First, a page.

Variance Risk-Premium Dynamics: The Role of Jumps
Using high-frequency stock market data and (synthetic) variance swap rates, this paper identifies and investigates the temporal variation in the market variance risk-premium. The variance risk is manifest in two salient features of financial returns: stochastic volatility and jumps. The pricing of these two components is analyzed in a general semiparametric framework. The key empirical results imply that investors' fears of future jumps are especially sensitive to recent jump activity and that their willingness to pay for protection against jumps increases significantly immediately after the occurrence of jumps. This in turn suggests that time-varying risk aversion, as previously documented in the literature, is primarily driven by large, or extreme, market moves. The dynamics of risk-neutral jump intensity extracted from deep out-of-the-money put options confirms these findings. The Author 2009. Published by Oxford University Press on behalf of The Society for Financial Studies. All rights reserved. For Permissions, please email: firstname.lastname@example.org, Oxford University Press.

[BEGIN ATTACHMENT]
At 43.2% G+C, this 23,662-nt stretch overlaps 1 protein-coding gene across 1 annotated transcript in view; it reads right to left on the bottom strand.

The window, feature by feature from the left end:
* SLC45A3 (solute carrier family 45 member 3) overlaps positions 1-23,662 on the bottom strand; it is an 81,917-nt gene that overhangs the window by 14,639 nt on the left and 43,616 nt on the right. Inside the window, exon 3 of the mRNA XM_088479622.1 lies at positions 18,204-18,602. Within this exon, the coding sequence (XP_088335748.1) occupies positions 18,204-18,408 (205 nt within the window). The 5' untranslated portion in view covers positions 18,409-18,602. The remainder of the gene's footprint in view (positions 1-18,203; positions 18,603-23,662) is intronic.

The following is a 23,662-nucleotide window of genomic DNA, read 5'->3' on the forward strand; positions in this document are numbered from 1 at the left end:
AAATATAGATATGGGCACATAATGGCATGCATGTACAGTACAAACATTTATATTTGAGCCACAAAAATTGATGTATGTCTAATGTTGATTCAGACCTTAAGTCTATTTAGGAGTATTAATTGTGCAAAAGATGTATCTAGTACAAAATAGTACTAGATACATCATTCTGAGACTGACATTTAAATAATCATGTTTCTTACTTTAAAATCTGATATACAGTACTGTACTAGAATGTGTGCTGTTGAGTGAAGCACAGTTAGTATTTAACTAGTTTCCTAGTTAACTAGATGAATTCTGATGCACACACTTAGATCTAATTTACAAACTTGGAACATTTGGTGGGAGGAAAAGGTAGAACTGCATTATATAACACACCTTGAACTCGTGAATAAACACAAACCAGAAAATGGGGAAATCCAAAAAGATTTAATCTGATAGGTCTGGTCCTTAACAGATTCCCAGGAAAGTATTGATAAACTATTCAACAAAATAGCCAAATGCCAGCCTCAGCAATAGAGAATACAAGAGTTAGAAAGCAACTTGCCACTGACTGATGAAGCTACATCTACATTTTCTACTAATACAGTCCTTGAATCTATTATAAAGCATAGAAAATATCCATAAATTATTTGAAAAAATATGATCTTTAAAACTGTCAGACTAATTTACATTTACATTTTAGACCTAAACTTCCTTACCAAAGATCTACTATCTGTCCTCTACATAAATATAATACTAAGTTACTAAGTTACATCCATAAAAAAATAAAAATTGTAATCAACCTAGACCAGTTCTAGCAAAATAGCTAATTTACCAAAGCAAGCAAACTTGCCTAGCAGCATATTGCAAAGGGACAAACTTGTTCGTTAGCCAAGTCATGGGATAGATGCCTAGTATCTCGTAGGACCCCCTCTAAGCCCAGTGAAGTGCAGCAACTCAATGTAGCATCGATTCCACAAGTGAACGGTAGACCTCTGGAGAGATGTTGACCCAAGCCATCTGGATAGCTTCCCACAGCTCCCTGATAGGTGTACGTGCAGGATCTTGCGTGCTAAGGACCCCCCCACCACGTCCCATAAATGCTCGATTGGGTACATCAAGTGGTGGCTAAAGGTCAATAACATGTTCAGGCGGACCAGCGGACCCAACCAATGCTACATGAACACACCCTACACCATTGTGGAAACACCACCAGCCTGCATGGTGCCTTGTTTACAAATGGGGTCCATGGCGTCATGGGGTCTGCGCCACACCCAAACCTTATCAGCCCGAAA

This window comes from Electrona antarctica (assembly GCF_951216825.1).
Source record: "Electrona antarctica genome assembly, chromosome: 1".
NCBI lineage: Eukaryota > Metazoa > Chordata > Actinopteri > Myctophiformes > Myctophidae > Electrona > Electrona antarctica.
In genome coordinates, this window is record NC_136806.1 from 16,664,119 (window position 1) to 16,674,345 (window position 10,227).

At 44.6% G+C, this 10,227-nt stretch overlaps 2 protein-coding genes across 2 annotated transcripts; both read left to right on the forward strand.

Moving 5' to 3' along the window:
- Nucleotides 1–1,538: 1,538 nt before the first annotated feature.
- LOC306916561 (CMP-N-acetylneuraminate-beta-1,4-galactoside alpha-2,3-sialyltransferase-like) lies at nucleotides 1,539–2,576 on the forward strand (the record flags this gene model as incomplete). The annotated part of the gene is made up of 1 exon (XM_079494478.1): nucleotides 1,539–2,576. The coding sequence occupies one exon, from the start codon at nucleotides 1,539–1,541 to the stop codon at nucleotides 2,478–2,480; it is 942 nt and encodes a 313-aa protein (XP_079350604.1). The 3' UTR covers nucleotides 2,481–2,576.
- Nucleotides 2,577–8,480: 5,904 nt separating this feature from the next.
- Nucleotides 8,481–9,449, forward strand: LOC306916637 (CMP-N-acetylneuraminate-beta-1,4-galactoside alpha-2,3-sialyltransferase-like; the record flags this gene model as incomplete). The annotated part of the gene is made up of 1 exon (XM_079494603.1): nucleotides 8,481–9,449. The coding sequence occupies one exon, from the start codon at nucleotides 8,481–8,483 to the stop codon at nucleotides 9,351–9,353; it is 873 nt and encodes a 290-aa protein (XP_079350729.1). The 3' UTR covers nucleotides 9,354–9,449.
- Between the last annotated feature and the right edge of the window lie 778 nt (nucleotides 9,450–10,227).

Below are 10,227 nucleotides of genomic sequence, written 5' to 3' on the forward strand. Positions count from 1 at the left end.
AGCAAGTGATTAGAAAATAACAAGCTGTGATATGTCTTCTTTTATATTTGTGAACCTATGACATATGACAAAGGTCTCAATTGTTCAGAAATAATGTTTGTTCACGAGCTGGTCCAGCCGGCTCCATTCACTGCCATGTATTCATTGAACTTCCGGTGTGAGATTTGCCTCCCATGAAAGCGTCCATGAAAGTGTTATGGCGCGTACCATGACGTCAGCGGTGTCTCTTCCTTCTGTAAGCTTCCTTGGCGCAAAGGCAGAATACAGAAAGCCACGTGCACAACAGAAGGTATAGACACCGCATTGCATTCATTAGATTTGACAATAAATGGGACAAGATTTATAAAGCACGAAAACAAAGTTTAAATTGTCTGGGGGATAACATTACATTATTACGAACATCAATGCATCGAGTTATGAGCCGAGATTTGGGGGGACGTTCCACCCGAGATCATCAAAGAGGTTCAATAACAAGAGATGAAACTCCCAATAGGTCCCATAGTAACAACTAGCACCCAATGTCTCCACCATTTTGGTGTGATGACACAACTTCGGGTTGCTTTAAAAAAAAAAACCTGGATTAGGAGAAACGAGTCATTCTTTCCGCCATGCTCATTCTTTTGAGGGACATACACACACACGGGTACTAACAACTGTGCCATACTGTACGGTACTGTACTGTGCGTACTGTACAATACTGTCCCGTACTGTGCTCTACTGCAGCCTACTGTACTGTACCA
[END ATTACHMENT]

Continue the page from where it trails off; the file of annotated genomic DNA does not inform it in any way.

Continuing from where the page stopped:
If you experience problems downloading a file, check if you have the proper application to view it first. In case of further problems read the IDEAS help page. Note that these files are not on the IDEAS site. Please be patient as the files may be large.
As the access to this document is restricted, you may want to look for a different version under "Related research" (further below) or search for a different version of it.
Volume (Year): 23 (2010)
Issue (Month): 1 (January)
|Contact details of provider:|| Postal: Oxford University Press, Journals Department, 2001 Evans Road, Cary, NC 27513 USA.|
Web page: http://www.rfs.oupjournals.org/
More information through EDIRC
|Order Information:||Web: http://www4.oup.co.uk/revfin/subinfo/|
When requesting a correction, please mention this item's handle: RePEc:oup:rfinst:v:23:y:2010:i:1:p:345-383. See general information about how to correct material in RePEc.
For technical questions regarding this item, or to correct its authors, title, abstract, bibliographic or download information, contact: (Oxford University Press)or (Christopher F. Baum)
If you have authored this item and are not yet registered with RePEc, we encourage you to do it here. This allows to link your profile to this item. It also allows you to accept potential citations to this item that we are uncertain about.
If references are entirely missing, you can add them using this form.
If the full references list an item that is present in RePEc, but the system did not link to it, you can help with this form.
If you know of missing items citing this one, you can help us creating those links by adding the relevant references in the same way as above, for each refering item. If you are a registered author of this item, you may also want to check the "citations" tab in your profile, as there may be some citations waiting for confirmation.
Please note that corrections may take a couple of weeks to filter through the various RePEc services.